The playground that San Andreas provides for such indulgences is a bit astonishing in its scale. The sheer diversity of the environments the player can explore, from downtown Los Santos (Rockstar’s take on L.A.), to its shipyards and boardwalks, to the desert and trailer parks, the mountains and the forests, the game creates one of the most interesting spaces to inhabit I’ve played. Rockstar ensures that there an plethora of activities to partake in, from yoga to tennis, smuggling drugs via plane to stealing trains, attending therapy sessions to playing the stock market. Along with the character-swapping mechanic, these activities provide a much needed break from the tent-pole moments that the drive the story forward.
Those big top missions though are unlike anything else out there. A series of heists drive the story forward, each with a planning stage that allows for a ‘subtle’ or ‘loud’ approach and requires some initial preparation (usually stealing specific types of vehicles for transport), and allows for customization of the crew members who will provide support for the score. Do you pick the more skilled crew member who’ll take a bigger cut, or run with a rookie crew and keep more of the spoils for yourself? The half dozen or so heists in the game showcase the best mission design Rockstar has to offer, and draws inspiration from movies like Heat and Ocean’s Eleven without pretense. Knocking over a jewelry store is just as exciting as extracting a VIP from a high-rise tower via helicopter, and these missions are often surprising and always satisfying. If anything, I could have used more of these heists in lieu of some of the side missions and activities, but if anything that’s a testament to how entertaining they can be.
The character swapping returns in these heists as well, allowing the player to snap between Trevor, Michael, and Franklin second-to-second mid-mission. One character may be providing support from afar with a sniper rifle, another in the thick of a firefight, and the last racing away from the cops in a turbo-charged vehicle. Being able to switch between characters during these heists lets the player stay in the thick of the action, and allows for more curated play through the more cinematic missions.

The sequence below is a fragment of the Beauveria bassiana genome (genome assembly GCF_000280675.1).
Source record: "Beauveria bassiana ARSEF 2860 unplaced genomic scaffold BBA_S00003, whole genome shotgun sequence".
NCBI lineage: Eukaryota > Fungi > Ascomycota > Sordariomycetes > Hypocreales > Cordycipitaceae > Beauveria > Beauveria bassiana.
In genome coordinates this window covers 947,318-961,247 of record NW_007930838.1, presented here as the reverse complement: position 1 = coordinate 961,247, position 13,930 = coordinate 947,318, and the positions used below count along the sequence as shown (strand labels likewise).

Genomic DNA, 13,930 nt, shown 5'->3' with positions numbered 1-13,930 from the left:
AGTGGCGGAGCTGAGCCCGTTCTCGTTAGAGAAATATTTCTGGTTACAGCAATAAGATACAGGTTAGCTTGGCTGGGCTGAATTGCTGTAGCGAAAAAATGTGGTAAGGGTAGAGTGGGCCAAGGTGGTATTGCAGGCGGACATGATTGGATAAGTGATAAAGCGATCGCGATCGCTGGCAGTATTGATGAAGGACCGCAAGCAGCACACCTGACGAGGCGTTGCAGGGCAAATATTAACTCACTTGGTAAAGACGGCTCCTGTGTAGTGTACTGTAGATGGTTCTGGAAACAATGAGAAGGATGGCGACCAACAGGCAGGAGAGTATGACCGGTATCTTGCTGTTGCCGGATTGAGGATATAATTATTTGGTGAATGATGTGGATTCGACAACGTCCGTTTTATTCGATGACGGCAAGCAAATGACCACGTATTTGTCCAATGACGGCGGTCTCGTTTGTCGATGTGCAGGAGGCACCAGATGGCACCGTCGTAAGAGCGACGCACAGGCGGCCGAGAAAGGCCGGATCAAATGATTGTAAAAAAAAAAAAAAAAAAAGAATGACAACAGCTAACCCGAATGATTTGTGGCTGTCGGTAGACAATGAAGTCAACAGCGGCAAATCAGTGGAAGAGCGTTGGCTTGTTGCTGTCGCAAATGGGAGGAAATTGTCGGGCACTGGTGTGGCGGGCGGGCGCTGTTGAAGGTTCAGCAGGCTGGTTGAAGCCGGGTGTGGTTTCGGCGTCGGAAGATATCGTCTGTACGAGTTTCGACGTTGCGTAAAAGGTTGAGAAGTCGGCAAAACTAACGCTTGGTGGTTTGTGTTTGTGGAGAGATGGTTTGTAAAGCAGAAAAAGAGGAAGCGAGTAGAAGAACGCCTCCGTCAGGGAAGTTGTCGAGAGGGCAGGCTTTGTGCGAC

The presentation of these missions, and the game at large, is characterized by Rockstar’s signature take on Americana. The target this time is the American West Coast and its obsession with fast cars, tanning, the Hollywood lifestyle, and so forth. The perceived vapidness of society that permeates California is proves good fodder, from disingenuous psychiatrists looking to earn a cheap buck off of troubled individuals, to promiscuous tennis coaches, to manufactured starlets. However GTA’s signature style while usually humorous sometimes feels a bit tired and overly familiar. The in-game take on Facebook dubbed “Life Invader” is a bit too on the nose, for example. The humor, much like its subject matter, can feel a bit insipid and biting.
This is really a common issue with sequels, wherein the stakes need to be continually raised in order to strike the same chords as the predecessor. However, there are instances where this sardonic, pointed tone works exceptionally well. Michael’s son, Jimmy, is depicted as an entitled video game playing millennial and the audacious vitriol that comes out of his mouth while playing a competitive first person shooter ridicules a demographic that makes up a large portion of GTA players. The aforementioned torture scene with Trevor also satirizes the hypocrisy of both those that take no issue killing thousands in games, but take affront when violence against an innocent is depicted in a truly immoral manner, and also America’s two-facedness on the disgust with enhanced interrogation techniques contrasted with the tolerance we have for the loss of life in wars abroad. These examples are heavy-handed, but effective.
That’s Grand Theft Auto V for you though. Ambitious to leave its mark, but also offering a world of delightful, often violent, fun. The spectacles of the story will draw you in and the sheer amount of detail crammed into this game, from the ambient cell phone conversations of the city’s NPC’s to the coral reefs hidden beneath the surface of the ocean, will keep you there. Grand Theft Auto V is intelligent, fun, audacious, and simply stunning in its scope.